Democratic leaders in the California Legislature announced Wednesday that they have hired Eric Holder, the former attorney general under President Obama, to represent them in legal battles with the Trump administration.
The Legislature now has Holder, currently a lawyer in Washington, D.C., on retainer to fight President-elect Donald Trump's White House on issues such as immigration, the environment, and criminal justice, the New York Times reported.
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"Having the former attorney general of the United States brings us a lot of firepower in order to prepare to safeguard the values of the people of California," said Kevin de León, the Democratic leader of the state Senate, in an interview. "This means we are very, very serious."
California's state government is under almost complete Democratic control. The Democratic Party holds two-thirds of each legislative chamber and every statewide office. Legislative leaders in the state are expecting to battle the president-elect when he takes office.
"It was very clear that it wasn't just campaign rhetoric," León said of Trump's policy proposals. "He was surrounding himself with people who are a very clear and present danger to the economic prosperity of California."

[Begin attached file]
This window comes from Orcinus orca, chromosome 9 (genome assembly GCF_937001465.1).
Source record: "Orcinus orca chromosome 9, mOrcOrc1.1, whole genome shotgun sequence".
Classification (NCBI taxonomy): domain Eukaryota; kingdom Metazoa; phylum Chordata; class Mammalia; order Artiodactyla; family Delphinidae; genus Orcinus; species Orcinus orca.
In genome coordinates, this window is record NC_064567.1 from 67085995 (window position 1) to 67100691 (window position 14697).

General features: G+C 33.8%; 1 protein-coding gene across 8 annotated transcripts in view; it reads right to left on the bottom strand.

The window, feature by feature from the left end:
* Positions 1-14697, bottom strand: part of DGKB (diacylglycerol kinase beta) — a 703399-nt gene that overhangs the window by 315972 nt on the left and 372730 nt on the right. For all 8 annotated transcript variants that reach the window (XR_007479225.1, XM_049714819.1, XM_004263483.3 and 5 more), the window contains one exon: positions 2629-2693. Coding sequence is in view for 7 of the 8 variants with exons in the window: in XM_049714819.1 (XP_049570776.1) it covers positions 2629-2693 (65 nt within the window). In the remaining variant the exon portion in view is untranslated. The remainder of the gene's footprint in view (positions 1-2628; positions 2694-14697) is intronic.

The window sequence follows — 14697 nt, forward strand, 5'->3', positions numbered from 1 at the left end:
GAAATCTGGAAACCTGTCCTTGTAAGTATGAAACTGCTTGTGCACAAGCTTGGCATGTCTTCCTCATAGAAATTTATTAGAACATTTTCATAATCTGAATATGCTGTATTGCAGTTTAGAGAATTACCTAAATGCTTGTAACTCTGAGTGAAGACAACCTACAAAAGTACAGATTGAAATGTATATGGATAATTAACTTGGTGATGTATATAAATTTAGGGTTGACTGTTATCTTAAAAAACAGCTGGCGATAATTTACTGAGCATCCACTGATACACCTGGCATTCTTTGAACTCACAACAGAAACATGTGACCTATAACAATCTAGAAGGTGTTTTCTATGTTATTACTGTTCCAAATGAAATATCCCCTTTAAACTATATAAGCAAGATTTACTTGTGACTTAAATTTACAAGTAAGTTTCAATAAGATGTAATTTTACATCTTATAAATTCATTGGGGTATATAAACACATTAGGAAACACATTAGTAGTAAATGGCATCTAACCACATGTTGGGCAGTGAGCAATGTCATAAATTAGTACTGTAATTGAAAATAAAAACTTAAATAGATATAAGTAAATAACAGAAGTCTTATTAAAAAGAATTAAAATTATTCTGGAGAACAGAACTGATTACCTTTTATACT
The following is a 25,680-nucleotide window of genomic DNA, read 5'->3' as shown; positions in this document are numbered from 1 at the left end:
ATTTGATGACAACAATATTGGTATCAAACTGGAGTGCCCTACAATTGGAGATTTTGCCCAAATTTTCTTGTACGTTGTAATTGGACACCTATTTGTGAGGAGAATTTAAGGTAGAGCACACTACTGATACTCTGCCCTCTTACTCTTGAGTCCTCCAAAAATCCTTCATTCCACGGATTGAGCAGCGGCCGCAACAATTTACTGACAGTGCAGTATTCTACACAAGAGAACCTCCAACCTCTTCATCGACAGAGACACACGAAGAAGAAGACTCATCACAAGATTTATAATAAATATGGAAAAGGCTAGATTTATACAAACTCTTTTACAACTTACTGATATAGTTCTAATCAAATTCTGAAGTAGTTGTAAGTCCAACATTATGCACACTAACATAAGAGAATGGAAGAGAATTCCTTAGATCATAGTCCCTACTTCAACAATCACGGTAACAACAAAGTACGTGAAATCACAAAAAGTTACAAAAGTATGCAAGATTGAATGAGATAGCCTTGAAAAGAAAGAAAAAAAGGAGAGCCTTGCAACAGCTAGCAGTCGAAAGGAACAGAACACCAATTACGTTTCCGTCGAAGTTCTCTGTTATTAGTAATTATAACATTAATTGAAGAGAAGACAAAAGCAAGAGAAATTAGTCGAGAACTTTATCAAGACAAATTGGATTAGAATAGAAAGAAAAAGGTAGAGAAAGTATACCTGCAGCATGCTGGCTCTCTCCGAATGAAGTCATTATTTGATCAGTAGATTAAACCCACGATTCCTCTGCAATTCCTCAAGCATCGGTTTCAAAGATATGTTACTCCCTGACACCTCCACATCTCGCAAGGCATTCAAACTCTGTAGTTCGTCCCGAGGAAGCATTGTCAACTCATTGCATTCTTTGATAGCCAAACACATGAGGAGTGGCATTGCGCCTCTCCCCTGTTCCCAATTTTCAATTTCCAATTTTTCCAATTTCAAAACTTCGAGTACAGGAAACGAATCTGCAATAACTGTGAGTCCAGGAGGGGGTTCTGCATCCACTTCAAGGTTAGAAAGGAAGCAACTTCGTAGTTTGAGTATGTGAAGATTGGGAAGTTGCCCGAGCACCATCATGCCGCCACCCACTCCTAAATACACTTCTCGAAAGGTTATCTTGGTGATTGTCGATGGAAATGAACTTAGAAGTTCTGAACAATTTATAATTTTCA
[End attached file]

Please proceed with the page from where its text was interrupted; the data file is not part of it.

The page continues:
Holder is not the first high profile Democrat to be tapped by the California government for its upcoming legal battles with the Trump administration. Rep. Xavier Becerra retired from the U.S. Congress late last year in order to return to California as the state's attorney general.
Mr. Holder, now a lawyer at the firm Covington & Burling, was President Obama's attorney general from 2009-2015.
"I am honored that the Legislature chose Covington to serve as its legal adviser as it considers how to respond to potential changes in federal law that could impact California's residents and policy priorities," Holder said in a statement. "I am confident that our expertise across a wide array of federal legal and regulatory issues will be a great resource to the Legislature."
The firm's retainer fee has not yet been set but will be made public once it has been determined.